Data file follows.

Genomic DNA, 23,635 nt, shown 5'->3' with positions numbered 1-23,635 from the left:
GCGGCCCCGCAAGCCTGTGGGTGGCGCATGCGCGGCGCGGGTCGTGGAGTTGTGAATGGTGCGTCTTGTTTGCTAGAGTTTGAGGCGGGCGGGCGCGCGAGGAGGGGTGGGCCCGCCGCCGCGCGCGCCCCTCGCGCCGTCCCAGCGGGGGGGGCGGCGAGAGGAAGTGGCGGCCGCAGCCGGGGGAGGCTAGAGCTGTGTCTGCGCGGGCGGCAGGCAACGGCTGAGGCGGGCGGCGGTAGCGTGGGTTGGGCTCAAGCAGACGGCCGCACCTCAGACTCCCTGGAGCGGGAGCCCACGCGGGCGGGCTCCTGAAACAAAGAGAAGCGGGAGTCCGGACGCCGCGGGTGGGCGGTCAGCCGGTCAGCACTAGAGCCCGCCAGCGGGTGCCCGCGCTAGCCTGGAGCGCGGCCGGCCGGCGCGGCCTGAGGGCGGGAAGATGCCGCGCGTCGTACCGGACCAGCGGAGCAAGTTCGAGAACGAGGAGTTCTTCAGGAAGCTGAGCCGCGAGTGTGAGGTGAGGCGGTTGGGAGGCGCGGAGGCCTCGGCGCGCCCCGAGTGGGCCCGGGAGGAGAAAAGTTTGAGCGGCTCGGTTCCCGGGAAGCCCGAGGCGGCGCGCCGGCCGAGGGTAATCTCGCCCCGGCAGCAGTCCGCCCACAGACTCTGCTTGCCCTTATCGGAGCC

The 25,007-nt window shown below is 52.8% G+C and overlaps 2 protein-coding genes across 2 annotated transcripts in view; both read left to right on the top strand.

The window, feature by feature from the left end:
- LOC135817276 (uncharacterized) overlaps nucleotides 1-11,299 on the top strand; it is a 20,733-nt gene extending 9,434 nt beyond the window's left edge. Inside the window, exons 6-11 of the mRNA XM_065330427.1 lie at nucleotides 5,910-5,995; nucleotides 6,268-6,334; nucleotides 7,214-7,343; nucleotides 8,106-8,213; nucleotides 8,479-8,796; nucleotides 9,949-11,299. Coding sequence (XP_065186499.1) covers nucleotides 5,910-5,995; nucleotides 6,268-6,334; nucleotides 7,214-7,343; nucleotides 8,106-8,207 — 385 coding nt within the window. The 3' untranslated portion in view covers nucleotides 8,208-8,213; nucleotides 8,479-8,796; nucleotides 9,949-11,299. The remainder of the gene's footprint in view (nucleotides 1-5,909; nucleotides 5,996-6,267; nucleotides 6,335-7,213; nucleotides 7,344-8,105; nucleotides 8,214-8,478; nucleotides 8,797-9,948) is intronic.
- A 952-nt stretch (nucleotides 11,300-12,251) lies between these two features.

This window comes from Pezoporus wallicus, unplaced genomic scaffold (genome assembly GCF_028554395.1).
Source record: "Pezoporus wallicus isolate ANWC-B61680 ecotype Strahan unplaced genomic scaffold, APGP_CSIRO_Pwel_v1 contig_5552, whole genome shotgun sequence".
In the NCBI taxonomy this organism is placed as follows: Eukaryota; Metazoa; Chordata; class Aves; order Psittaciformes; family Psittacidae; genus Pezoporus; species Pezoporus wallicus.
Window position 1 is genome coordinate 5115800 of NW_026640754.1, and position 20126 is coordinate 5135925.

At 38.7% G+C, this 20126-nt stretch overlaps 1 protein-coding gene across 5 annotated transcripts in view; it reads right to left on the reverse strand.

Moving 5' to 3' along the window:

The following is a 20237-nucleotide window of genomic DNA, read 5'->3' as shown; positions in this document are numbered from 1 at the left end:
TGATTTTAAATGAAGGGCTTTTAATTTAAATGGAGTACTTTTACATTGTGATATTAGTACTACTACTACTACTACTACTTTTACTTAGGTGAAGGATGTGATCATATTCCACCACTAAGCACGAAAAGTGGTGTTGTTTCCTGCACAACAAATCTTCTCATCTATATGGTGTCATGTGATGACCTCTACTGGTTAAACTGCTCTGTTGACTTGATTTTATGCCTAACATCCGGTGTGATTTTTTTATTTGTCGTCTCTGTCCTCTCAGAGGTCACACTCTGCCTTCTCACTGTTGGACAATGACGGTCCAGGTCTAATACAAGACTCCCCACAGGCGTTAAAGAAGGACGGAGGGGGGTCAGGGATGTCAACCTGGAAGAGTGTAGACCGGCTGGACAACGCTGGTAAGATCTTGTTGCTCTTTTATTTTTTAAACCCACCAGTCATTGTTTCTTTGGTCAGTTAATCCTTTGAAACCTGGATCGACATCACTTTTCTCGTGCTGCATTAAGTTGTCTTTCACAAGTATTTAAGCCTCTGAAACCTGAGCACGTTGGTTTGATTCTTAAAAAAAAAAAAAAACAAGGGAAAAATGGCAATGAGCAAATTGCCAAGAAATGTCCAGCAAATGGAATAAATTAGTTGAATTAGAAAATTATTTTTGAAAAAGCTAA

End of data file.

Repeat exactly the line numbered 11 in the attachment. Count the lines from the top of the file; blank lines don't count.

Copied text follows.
At 38.7% G+C, this 20126-nt stretch overlaps 1 protein-coding gene across 5 annotated transcripts in view; it reads right to left on the reverse strand.